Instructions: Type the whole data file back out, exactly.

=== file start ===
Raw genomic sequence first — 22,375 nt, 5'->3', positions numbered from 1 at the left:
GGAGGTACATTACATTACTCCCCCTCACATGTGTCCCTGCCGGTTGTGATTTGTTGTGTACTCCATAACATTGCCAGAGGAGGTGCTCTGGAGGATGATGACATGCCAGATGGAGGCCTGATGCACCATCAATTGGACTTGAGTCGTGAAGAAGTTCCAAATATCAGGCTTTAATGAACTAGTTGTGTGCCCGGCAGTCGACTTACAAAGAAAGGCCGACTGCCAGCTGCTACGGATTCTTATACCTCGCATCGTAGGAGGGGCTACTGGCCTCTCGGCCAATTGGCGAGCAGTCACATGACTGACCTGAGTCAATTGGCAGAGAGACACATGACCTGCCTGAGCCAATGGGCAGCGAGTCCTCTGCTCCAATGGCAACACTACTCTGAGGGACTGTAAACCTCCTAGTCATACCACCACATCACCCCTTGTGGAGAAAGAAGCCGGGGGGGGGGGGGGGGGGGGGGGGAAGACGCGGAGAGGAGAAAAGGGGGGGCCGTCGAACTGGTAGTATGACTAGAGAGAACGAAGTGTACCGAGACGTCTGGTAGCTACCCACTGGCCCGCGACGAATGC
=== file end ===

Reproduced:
Raw genomic sequence first — 22,375 nt, 5'->3', positions numbered from 1 at the left:
GGAGGTACATTACATTACTCCCCCTCACATGTGTCCCTGCCGGTTGTGATTTGTTGTGTACTCCATAACATTGCCAGAGGAGGTGCTCTGGAGGATGATGACATGCCAGATGGAGGCCTGATGCACCATCAATTGGACTTGAGTCGTGAAGAAGTTCCAAATATCAGGCTTTAATGAACTAGTTGTGTGCCCGGCAGTCGACTTACAAAGAAAGGCCGACTGCCAGCTGCTACGGATTCTTATACCTCGCATCGTAGGAGGGGCTACTGGCCTCTCGGCCAATTGGCGAGCAGTCACATGACTGACCTGAGTCAATTGGCAGAGAGACACATGACCTGCCTGAGCCAATGGGCAGCGAGTCCTCTGCTCCAATGGCAACACTACTCTGAGGGACTGTAAACCTCCTAGTCATACCACCACATCACCCCTTGTGGAGAAAGAAGCCGGGGGGGGGGGGGGGGGGGGGGGGAAGACGCGGAGAGGAGAAAAGGGGGGGCCGTCGAACTGGTAGTATGACTAGAGAGAACGAAGTGTACCGAGACGTCTGGTAGCTACCCACTGGCCCGCGACGAATGC